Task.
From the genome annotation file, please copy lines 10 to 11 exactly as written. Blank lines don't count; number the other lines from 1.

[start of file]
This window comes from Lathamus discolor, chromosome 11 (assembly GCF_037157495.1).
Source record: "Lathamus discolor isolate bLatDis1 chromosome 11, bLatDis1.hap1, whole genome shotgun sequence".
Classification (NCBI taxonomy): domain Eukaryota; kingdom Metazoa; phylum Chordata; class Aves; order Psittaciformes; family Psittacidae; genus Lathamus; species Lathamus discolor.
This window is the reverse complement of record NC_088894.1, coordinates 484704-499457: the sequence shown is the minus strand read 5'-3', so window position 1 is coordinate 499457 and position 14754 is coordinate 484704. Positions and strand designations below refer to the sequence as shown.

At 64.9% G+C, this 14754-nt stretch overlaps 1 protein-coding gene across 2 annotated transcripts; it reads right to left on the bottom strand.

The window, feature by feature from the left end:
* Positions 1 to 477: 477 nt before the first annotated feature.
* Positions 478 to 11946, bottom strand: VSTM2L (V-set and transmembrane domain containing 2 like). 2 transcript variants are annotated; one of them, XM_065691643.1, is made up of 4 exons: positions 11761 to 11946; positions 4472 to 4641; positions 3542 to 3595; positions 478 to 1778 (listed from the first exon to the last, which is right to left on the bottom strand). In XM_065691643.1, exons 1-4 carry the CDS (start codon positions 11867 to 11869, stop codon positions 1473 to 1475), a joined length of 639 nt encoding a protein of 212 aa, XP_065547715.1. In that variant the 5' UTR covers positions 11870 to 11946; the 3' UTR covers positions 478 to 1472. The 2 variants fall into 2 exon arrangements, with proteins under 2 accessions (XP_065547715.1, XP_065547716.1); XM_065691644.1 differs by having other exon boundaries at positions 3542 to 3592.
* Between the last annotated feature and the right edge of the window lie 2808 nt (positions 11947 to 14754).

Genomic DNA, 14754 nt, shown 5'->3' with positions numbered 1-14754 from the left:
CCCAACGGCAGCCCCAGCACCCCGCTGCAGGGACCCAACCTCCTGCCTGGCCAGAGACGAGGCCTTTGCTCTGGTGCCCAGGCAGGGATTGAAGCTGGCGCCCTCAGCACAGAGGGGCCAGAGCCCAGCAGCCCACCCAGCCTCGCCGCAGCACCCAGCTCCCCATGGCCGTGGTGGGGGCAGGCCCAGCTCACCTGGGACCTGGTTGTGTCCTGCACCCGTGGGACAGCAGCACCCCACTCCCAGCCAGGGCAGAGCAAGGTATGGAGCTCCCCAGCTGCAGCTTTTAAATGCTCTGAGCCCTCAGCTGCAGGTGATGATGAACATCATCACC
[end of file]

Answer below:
Genomic DNA, 14754 nt, shown 5'->3' with positions numbered 1-14754 from the left:
CCCAACGGCAGCCCCAGCACCCCGCTGCAGGGACCCAACCTCCTGCCTGGCCAGAGACGAGGCCTTTGCTCTGGTGCCCAGGCAGGGATTGAAGCTGGCGCCCTCAGCACAGAGGGGCCAGAGCCCAGCAGCCCACCCAGCCTCGCCGCAGCACCCAGCTCCCCATGGCCGTGGTGGGGGCAGGCCCAGCTCACCTGGGACCTGGTTGTGTCCTGCACCCGTGGGACAGCAGCACCCCACTCCCAGCCAGGGCAGAGCAAGGTATGGAGCTCCCCAGCTGCAGCTTTTAAATGCTCTGAGCCCTCAGCTGCAGGTGATGATGAACATCATCACC